Unless you’ve lost a child, you cannot understand the pain. You hear that often. And sitting from this side, I will tell you that it is true. My family was not immune to loss—I experienced it at a young age, but this is different. Unlike anything. Unlike the loss of my pets, my cousin, my grandparents, my dad. All of those things hurt. And they still do. I still miss people. I still wish they were here, but there’s a different ache when it’s your child.
I understand the heartache of another mom even though our losses are so very different. There’s a common thread. And I easily slip back to the first days. And the feelings of being crazy. Irrational. Depressed. So while we all may grieve differently and we all may have a different relationship with our children and our grief, we all are in the same club.
If you’re not in our club, first let me say I hope you never join it. We don’t want anyone else. We’re all full. If you could outlive all your children, that would be fantastic. If you’re not in our club please don’t feel like we’re trying to exclude you. I often gravitate towards my other club members more than my old friends. I worry that if I let you in on too much of my crazy, you’ll get scared or back away. I still love you and appreciate the bond we have—it’s just different now. And some of the things you worry about make me roll my eyes (I need to work on my empathy too!). We’re just in different places. But we can still be friends. We just may serve a different need for each other now.
Those of us in this club need a little more grace than usual. We feel anger, guilt, and jealousy just like you but they are often heightened. We have irrational fears. And until we can learn to control our reactions to those emotions, they can get a little out of hand. If we’re raging about something, give us a little space. Understand that this will pass and we’ll probably be crying in a minute. The waves of emotions can knock the wind out of you—please give us time to catch our breath. We often have no control over what emotion boils up. And we can’t always avoid the triggers. And while I believe we can work to improve our reactions to things, that path is windy and muddy and not easily traveled. And we won’t be perfect. We won’t always be able to see the light. We’ll just need you to give us a little understanding. And maybe a hand to hold while we trudge through.
If we’re talking, please listen. No need to fix us. Just listen. Like I said, it’s often easier for us to open up to our fellow club members so if you hear us talking to you, it means we trust you with our heart. When you open up but someone responds by turning away or if they try to explain away your feelings, it puts another ding in our already broken heart.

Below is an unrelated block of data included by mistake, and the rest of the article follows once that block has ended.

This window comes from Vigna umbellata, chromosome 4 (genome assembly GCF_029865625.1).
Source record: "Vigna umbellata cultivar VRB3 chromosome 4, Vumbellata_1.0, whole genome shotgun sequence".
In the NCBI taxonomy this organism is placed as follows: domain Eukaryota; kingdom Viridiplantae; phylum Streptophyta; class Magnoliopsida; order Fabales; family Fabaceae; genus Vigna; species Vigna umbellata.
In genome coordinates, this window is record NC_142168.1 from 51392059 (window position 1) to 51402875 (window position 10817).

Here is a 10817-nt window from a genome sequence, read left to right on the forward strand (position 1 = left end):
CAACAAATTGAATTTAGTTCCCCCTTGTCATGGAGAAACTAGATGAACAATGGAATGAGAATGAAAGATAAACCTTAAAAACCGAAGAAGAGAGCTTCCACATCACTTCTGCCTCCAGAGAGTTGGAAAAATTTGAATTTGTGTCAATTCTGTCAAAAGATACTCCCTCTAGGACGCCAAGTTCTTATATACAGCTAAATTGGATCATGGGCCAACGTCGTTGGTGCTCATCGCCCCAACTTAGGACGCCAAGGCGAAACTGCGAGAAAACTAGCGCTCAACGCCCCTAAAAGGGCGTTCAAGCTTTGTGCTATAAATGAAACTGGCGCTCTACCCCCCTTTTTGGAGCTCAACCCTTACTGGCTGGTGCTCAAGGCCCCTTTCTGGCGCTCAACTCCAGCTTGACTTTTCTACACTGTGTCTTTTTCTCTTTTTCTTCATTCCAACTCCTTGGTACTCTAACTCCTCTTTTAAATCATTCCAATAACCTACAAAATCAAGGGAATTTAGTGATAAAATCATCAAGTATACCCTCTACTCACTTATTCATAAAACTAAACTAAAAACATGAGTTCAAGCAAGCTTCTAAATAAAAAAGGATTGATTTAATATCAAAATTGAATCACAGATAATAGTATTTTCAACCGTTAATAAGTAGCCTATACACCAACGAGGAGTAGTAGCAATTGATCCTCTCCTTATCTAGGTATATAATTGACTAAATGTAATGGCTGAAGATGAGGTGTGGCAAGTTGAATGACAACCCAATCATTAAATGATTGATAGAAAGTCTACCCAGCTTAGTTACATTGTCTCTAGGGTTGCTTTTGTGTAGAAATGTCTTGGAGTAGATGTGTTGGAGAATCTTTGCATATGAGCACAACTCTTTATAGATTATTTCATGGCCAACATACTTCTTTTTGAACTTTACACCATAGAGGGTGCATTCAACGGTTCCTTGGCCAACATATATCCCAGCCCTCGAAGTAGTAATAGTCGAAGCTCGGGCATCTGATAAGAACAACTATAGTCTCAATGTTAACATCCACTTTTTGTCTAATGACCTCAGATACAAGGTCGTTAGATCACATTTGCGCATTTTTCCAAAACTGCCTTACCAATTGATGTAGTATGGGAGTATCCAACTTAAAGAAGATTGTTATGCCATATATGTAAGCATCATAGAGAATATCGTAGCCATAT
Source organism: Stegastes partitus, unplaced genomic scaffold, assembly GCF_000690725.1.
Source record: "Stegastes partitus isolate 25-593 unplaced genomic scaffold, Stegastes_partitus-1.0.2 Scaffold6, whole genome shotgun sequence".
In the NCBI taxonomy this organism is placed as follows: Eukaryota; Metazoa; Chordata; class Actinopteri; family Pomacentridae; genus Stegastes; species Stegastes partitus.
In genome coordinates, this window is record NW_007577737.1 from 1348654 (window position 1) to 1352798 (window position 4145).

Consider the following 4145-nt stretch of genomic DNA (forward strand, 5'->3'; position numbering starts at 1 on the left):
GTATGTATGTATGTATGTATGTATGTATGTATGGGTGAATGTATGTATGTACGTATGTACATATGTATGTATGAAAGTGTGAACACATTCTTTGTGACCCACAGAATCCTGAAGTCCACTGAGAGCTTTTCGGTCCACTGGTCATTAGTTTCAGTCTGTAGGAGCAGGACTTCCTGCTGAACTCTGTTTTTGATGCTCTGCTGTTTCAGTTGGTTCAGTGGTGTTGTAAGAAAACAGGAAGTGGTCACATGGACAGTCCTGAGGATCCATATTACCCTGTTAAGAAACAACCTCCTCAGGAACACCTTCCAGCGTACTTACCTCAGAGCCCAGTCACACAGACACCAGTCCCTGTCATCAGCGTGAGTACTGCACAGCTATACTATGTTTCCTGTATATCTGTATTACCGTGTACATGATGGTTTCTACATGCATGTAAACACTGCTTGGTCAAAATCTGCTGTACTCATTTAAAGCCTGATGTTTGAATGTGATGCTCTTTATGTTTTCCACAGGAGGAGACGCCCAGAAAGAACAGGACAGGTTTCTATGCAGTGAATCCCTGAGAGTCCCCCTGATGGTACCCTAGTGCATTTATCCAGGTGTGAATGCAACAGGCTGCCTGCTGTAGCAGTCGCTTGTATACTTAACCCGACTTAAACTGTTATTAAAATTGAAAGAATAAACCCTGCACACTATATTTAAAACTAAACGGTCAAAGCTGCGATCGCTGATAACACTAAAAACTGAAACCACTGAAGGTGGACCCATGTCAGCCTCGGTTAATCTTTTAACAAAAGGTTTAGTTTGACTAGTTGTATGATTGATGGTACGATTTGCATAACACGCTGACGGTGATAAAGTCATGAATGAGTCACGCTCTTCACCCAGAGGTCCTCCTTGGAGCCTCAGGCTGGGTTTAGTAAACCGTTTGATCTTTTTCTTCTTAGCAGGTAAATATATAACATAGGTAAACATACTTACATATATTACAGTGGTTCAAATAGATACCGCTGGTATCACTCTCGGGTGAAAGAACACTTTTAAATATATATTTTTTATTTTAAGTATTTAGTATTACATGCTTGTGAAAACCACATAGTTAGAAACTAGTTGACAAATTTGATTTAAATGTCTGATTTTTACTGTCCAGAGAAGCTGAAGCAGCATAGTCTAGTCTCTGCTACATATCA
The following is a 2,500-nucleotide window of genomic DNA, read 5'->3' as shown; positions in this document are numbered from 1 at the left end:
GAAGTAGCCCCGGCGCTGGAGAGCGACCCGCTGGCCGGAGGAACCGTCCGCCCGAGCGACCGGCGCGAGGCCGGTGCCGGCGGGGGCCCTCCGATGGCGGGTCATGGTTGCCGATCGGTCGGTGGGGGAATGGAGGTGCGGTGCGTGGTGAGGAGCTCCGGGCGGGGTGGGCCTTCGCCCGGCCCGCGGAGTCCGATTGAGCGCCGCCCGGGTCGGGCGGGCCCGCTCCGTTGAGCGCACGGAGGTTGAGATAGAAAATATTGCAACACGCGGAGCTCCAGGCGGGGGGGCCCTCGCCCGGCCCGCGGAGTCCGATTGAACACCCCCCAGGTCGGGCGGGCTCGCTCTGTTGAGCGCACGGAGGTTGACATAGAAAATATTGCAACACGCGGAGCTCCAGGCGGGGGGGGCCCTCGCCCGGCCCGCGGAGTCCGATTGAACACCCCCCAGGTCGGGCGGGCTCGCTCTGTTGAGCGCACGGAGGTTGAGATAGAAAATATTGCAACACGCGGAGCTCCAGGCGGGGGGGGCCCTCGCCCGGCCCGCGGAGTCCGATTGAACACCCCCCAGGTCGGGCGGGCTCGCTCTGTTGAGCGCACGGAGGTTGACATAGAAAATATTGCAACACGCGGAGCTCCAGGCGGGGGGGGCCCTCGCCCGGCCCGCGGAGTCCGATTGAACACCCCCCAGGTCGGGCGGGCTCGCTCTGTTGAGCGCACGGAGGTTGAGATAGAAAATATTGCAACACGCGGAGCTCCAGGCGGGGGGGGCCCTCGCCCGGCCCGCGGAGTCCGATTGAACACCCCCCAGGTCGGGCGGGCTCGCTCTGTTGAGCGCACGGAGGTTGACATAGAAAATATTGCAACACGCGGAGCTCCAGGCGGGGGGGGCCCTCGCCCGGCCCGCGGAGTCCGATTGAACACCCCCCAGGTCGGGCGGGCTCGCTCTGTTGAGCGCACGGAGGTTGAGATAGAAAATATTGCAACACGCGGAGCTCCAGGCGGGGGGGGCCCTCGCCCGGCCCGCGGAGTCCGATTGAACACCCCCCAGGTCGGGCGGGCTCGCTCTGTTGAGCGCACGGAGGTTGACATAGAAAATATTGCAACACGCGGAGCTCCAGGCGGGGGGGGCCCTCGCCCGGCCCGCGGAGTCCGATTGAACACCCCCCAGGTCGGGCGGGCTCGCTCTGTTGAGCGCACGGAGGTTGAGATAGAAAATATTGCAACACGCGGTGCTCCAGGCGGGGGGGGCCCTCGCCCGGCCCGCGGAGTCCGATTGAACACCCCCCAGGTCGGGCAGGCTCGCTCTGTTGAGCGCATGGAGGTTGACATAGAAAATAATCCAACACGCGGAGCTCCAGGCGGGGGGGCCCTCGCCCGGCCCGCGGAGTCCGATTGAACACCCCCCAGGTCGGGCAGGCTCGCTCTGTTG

And sometimes, especially in the darkest times, we just need you to be present. Just be there.
Understand that if you mention our child, it is music to our ears. You are not reminding us that they died. Trust me. We know. Every moment. And one of our fears now is that our child is forgotten by others. Or that people don’t think they are important enough to mention. So please, remember our child on her birthday, or Christmas, the anniversary of her death or when you know everyone else’s child is headed back to school. We already know these things hurt, but a small gesture of kindness from a friend is healing. And don’t just limit it to holidays, anniversaries and occasions. I’m so thankful to my friends who just send me texts on a random day saying they saw an anchor and thought of Zoey or picked up a plastic turtle with big eyes that reminded them of her. Or they had a dream and she was there in pink sparkly boots.
Our children will always be gone from this earth. So please remember us long-term. It’s easy to be there until the memorial service is over. It’s much harder to stay throughout the rest of life. We know we’re scary. We are your worst nightmare. But we didn’t ask for this. I so wish that Zoey was here and we were living a boring, but beautiful life together. This is a life-long journey—no matter what else happens—and it will always hurt. Please consider walking beside us as we make our way.
Zoey’s death changed everything. All of us in this club need a little extra love. We will forever. Imagine what it would be like for you to be the one who lifted someone up one day? I see a lot of talk about random acts of kindness. You could be that for your lost friend. You could be the one that gives their weary soul a moment of rest. The stitch in their heart that heals them just a little more.